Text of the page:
Nesterov, Mikhail

The following article is from The Great Soviet Encyclopedia (1979). It might be outdated or ideologically biased.

Nesterov, Mikhail Vasil’evich


Born May 19 (31), 1862, in Ufa; died Oct. 18, 1942, in Moscow. Soviet painter. Honored Art Worker of the RSFSR (1942).

Nesterov, the son of a merchant, studied at the Moscow School of Painting, Sculpture, and Architecture under V. G. Perov, A. K. Savrasov, and I. M. Prianishnikov from 1877 to 1881 and again from 1884 to 1886. He studied at the St. Petersburg Academy of Arts under P. P. Chistiakov from 1881 to 1884. Beginning in 1889, Nesterov exhibited with the peredvizhniki (the “wanderers”—a progressive art movement); he became a member of the group in 1896. Nesterov lived mainly in Moscow except from 1890 to 1910, when he resided in Kiev.

Nesterov’s early works, which were painted in the peredvizhniki style, included genre scenes (The Connoisseur, 1884, Tret’-iakov Gallery), historical compositions (Pleaders Before the Tsar, 1886, collection of G. B. Smirnov, Moscow), and portraits. The artist also did many illustrations.

The works The Hermit (1888–89, Tret’iakov Gallery) and The Vision of Young Bartholomew (1889–90, Tret’iakov Gallery) reflect Nesterov’s growing interest in spiritual and ethical problems and his search for the radiant and pure spiritual beauty attained by those people who turn away from the vanities of life. Nesterov viewed such people as being at one with the spiritual and lyrical elements of the muted northern landscape—the cold lakes, the copses, and the solitary trees. The contemplative and peaceful mood of his works and the emotional impact of their silvery panoramic landscapes introduced a poetic quality into Russian painting.

Nesterov’s compassion for the people took the form of conservative religious illusions, which increasingly affected his painting. His interest in the psychology of believers, in the emotions of those who saw the light and became inspired, led the artist to a distinctive form of dramatic expression (While Church Bells Ring, 1895, Russian Museum, Leningrad; The Monastic Vows, 1897–98, Russian Museum; Holy Rus’, 1901–06, Russian Museum; In Rus’, Tret’iakov Gallery).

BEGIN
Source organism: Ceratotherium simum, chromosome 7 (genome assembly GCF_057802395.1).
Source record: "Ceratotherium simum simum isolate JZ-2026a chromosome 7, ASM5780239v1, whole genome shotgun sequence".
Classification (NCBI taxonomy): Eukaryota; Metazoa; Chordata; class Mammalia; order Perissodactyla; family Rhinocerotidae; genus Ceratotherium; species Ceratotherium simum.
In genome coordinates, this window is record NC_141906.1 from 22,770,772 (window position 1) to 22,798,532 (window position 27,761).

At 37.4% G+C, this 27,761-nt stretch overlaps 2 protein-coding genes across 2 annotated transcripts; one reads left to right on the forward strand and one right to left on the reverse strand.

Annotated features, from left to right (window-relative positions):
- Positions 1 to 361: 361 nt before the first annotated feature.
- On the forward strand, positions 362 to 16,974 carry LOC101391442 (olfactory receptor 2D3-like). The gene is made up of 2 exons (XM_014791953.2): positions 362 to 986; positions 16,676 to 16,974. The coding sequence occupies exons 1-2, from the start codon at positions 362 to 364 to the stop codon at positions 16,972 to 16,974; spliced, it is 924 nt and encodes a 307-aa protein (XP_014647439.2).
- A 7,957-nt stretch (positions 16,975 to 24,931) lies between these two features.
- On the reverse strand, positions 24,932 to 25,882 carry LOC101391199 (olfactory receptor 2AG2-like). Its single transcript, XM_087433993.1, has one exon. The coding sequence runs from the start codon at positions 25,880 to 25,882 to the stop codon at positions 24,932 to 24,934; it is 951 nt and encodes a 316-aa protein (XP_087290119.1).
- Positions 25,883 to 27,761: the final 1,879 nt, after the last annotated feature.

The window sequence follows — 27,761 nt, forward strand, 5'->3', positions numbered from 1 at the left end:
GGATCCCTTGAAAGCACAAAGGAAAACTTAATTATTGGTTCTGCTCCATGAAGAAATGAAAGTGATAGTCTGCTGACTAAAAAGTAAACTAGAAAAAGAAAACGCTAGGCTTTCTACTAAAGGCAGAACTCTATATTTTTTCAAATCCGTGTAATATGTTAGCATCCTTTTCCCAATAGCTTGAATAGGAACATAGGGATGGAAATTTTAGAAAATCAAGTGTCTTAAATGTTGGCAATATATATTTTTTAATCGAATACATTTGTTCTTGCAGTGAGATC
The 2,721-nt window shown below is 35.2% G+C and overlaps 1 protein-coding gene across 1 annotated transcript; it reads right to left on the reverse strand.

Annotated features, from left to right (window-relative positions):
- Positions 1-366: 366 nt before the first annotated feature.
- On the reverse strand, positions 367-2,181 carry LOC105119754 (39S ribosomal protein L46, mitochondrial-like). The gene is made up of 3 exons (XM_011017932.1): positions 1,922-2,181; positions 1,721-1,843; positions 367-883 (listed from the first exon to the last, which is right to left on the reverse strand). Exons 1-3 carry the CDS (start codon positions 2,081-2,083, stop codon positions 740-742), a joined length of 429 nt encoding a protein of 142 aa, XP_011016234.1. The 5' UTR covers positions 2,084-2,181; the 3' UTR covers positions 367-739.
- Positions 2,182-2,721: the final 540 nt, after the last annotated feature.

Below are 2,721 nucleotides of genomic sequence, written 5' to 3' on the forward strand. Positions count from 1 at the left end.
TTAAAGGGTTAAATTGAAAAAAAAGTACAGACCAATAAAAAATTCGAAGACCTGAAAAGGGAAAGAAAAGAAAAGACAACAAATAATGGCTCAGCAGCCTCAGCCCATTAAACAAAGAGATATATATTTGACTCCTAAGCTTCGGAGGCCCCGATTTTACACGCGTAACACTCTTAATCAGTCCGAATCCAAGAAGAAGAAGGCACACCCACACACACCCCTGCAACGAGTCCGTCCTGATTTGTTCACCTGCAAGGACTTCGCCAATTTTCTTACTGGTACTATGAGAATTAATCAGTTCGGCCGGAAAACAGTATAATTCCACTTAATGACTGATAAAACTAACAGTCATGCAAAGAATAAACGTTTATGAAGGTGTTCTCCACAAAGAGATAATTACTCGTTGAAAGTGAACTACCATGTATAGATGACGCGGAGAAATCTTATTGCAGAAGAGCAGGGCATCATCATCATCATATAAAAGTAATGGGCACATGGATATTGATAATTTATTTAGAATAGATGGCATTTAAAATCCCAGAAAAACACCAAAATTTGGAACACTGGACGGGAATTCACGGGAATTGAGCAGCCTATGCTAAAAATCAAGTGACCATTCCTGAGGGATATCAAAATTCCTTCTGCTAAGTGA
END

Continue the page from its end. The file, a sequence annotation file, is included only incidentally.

The influence of art nouveau on Nesterov became increasingly pronounced. The artist’s works reflected an interest in symbolic imagery and resembled decorative panels. Colors were mixed with white, and emphasis was placed on two-dimensionality. In Nesterov’s monumental works, such as the wall paintings in the Vladimir Cathedral in Kiev (1890–95), the mosaics in the Spas na krovi Church in St. Petersburg (1894–97), and the frescoes in the Marfa and Maria Cloister in Moscow (1908–11), these characteristics gradually evolved into a cold stylization, and the treatment of religious themes conformed to official church requirements.

At the same time, Nesterov’s realistic aspirations to convey man’s spiritual essence in harmony with his environment, be it interior or landscape, were reflected in his portraiture. His careful character studies were softly modeled, had expressive silhouettes, and were well integrated with the background (E. P. Nesterova, 1905, Tret’iakov Gallery; The Philosophers, 1917, Tret’iakov Gallery; O. M. Nesterova, 1906, Russian Museum).

In Soviet times, Nesterov further developed realist elements in his paintings. He worked mainly as a portraitist, producing remarkable likenesses of prominent artists and scholars. Among his portraits, which were painted primarily in the 1930’s, were those of P. D. Korin and A. D. Korin (1930), A. N. Severtsov (1934), I. D. Shadr (1934), S. S. Iudin (1935), I. P. Pavlov (1935; State Prize of the USSR, 1941), K. G.’ Derzhinskaia (1937), E. S. Kruglikova (1938), and V. I. Mukhina (1940). All of these portraits are in the Tret’iakov Gallery. Such works placed Nesterov among the leading painters of the socialist realist style.

Nesterov’s portraits combine a sense of the richness of spiritual life, creative fervor, a diversity of human character, and flexibility in the means by which to best express the psychological state and mood of the sitters. In addition, they exhibit perfection of technique, clear and balanced composition, and accurate rendering of volume and space.

Nesterov, who also continued to paint lyric landscapes (Autumn in the Country, 1942, Tret’iakov Gallery), was awarded the Order of the Red Banner of Labor.


Davnie dni. [2nd ed.] Moscow, 1959.
Iz pisem. Leningrad, 1968.


Durylin, S. N. Nesterov-portretist. Moscow-Leningrad, 1949.
Mikhailov, A. M. V. Nesterov: Zhizn’ i tvorchestvo. Moscow, 1958.
Nikonova, I. M. V. Nesterov. Moscow, 1962.
The Great Soviet Encyclopedia, 3rd Edition (1970-1979). © 2010 The Gale Group, Inc. All rights reserved.